Besides the Indian Council of Medical Research has tested 826 samples on a random basis and found them all negative. The sample methodology is unknown and so it is hard to say anything. But then such testing of populations not connected to persons with travel history needs to done regularly and in a structured manner. Maybe it will be useful to also establish sentinel sites, as some experts feel that this infection may not be a one time affair but be erupting in surges throughout the year. A sentinel site is one where a similar sample of tests are conducted at set intervals from the same site or place. Overtime, it provides information on changes, if any. We need such data and information to help us analyse and understand the trajectory of the virus, who is getting infected and where? In short the epidemiology of the virus. I haven’t seen any good analysis of that yet.

TD: What does the low count of infections and deaths at this moment indicate?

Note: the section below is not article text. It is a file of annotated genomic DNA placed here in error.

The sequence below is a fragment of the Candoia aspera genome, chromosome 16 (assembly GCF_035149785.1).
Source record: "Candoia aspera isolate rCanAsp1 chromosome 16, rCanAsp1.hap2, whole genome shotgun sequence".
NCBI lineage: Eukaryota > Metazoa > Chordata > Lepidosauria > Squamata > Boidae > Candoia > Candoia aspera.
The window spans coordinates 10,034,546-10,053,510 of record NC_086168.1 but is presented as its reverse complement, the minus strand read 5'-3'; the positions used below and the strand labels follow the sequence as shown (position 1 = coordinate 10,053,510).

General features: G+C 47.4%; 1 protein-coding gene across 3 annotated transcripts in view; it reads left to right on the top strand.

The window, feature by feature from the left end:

SR: The fatality rate of COVID-19 in India is very low. That could be because the current strain could be a mild one. The low number could be because of high temperatures, though there is no scientific evidence that shows hot climates have a deterrent effect on the virus. Thailand, Malaysia and Singapore have the type of climate we have in south India and yet cases are climbing up there too. They have more cases than south Indian cities have. All these intuitive and counter-intuitive factors and variables have to be knocked out and we have to do much more analysis to come up with quantitative projections. I think the government is being cautious, but they are not doing enough testing, and that worries me.

TD: Could it be that the low count is because not enough testing is being done?